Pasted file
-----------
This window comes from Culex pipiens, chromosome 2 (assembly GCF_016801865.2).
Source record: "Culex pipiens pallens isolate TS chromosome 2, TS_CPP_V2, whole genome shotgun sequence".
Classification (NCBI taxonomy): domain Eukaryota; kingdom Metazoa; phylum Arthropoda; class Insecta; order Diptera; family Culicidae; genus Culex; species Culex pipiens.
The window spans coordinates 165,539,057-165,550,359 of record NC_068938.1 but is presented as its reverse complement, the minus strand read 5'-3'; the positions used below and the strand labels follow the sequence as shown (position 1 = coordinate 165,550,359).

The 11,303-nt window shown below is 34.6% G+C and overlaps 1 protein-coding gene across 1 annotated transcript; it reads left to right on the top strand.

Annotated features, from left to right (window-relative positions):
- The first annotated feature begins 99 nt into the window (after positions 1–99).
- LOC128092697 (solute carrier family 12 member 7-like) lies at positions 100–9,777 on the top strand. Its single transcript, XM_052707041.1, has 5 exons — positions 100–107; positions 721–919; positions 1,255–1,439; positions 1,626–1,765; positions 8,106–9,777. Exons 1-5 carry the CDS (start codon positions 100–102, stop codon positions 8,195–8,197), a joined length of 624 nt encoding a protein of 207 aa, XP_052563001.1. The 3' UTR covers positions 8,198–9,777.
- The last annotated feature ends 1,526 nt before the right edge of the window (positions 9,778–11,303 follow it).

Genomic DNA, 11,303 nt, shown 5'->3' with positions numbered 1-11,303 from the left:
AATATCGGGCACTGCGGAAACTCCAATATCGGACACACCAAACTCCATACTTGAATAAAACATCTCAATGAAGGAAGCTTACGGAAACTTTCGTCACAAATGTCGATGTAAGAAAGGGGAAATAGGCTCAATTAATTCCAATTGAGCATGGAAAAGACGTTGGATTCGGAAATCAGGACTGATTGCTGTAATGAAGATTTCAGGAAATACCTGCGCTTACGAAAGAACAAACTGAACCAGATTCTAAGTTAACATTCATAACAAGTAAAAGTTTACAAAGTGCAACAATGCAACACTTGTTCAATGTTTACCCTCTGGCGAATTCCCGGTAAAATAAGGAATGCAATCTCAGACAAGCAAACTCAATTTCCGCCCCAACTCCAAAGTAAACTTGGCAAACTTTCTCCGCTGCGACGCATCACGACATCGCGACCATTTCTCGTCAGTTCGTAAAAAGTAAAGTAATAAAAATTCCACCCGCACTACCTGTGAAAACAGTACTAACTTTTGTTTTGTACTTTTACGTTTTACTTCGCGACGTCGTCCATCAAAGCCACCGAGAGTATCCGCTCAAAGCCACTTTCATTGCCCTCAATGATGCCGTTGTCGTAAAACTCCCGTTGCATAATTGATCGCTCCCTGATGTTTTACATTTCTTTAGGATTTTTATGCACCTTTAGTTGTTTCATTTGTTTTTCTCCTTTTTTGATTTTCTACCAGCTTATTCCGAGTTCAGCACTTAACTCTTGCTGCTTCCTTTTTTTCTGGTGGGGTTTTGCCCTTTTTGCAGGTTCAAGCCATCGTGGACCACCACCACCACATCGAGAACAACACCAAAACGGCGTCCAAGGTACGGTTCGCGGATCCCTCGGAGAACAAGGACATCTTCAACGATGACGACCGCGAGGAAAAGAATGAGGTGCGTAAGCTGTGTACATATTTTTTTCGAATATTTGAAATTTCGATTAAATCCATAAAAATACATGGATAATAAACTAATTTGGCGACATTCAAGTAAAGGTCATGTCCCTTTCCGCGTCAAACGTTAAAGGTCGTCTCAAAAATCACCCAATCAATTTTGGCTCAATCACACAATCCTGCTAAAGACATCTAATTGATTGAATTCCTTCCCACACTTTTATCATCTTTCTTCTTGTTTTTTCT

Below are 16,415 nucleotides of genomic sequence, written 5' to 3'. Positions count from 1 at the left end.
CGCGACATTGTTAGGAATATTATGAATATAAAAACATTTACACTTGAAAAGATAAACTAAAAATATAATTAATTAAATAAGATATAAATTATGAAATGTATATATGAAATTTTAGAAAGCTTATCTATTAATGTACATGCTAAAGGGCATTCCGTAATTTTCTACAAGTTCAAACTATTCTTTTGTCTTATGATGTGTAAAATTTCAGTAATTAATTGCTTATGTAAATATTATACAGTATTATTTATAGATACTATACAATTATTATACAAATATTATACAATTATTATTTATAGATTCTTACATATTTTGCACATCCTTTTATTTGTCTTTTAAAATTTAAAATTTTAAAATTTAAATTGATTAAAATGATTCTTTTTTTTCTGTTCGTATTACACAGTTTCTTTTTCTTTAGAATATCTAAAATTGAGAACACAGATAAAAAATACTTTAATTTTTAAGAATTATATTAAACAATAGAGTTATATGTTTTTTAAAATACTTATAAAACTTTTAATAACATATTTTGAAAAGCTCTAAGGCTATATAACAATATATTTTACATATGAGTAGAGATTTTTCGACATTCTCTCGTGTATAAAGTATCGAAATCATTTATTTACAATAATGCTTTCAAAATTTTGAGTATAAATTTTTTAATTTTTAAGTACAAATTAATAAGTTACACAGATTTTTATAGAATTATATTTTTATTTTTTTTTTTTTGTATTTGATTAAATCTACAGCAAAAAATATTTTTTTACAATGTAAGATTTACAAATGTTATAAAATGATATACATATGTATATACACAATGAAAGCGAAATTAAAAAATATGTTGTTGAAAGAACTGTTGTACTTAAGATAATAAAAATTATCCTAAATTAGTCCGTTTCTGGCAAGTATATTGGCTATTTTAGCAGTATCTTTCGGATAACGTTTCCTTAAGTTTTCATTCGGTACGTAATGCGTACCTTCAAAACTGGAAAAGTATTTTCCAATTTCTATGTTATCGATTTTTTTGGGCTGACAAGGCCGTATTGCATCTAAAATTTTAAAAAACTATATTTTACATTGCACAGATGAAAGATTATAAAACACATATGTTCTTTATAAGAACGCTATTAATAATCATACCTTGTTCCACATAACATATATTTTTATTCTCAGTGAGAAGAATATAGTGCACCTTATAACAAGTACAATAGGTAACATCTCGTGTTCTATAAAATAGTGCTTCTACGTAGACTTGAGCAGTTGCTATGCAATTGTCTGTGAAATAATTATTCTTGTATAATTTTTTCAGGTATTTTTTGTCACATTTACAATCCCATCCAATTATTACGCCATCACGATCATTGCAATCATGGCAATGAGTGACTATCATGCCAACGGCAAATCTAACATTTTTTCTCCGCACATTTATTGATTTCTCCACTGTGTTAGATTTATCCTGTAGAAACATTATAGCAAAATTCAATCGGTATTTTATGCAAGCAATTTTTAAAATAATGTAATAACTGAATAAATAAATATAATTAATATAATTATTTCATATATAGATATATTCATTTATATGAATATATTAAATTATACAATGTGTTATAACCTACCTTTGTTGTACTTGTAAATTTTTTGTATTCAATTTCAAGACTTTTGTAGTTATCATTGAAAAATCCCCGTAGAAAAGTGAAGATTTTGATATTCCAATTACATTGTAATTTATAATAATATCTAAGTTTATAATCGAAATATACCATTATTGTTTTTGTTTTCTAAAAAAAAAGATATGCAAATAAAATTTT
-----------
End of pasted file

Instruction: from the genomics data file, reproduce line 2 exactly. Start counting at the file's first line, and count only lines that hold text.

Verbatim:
Source record: "Culex pipiens pallens isolate TS chromosome 2, TS_CPP_V2, whole genome shotgun sequence".